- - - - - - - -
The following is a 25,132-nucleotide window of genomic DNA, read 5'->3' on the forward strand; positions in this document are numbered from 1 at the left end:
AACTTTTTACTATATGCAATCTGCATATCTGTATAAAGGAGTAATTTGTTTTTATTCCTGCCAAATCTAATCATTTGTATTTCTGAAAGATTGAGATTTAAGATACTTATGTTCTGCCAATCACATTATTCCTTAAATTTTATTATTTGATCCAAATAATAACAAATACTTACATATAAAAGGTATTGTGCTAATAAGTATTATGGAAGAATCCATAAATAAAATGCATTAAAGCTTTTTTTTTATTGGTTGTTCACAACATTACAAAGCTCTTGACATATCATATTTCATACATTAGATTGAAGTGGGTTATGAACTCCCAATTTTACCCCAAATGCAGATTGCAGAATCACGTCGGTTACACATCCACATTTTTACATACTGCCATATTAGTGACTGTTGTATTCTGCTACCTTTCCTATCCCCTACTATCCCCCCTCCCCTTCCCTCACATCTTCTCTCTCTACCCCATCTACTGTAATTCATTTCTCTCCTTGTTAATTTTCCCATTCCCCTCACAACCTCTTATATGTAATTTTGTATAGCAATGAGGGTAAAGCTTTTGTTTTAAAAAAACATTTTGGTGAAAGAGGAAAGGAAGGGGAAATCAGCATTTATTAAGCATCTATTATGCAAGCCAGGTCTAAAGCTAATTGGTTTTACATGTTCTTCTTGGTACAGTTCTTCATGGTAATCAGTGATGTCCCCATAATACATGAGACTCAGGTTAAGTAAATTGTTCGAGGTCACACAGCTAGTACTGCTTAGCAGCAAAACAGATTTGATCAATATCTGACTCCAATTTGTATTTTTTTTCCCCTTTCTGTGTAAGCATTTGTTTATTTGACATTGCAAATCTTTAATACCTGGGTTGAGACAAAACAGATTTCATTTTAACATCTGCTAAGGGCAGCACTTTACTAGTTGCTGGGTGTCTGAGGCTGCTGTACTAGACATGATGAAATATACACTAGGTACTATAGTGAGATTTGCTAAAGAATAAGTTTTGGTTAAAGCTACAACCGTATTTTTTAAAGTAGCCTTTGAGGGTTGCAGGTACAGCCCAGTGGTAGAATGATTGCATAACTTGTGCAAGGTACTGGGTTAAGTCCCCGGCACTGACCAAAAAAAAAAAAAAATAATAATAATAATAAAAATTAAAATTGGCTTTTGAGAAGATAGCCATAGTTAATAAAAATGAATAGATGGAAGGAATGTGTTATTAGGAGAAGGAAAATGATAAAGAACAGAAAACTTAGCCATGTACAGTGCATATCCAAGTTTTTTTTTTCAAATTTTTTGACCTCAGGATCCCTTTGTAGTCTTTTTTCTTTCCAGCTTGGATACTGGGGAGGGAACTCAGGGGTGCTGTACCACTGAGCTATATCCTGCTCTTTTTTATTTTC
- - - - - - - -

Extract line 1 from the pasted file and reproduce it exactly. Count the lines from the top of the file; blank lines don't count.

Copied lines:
The following is a 25,132-nucleotide window of genomic DNA, read 5'->3' on the forward strand; positions in this document are numbered from 1 at the left end: